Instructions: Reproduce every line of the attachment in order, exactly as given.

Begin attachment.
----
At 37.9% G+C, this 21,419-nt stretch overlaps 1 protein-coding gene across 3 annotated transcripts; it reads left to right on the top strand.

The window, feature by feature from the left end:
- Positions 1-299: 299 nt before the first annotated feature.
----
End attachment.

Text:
At 37.9% G+C, this 21,419-nt stretch overlaps 1 protein-coding gene across 3 annotated transcripts; it reads left to right on the top strand.

The window, feature by feature from the left end:
- Positions 1-299: 299 nt before the first annotated feature.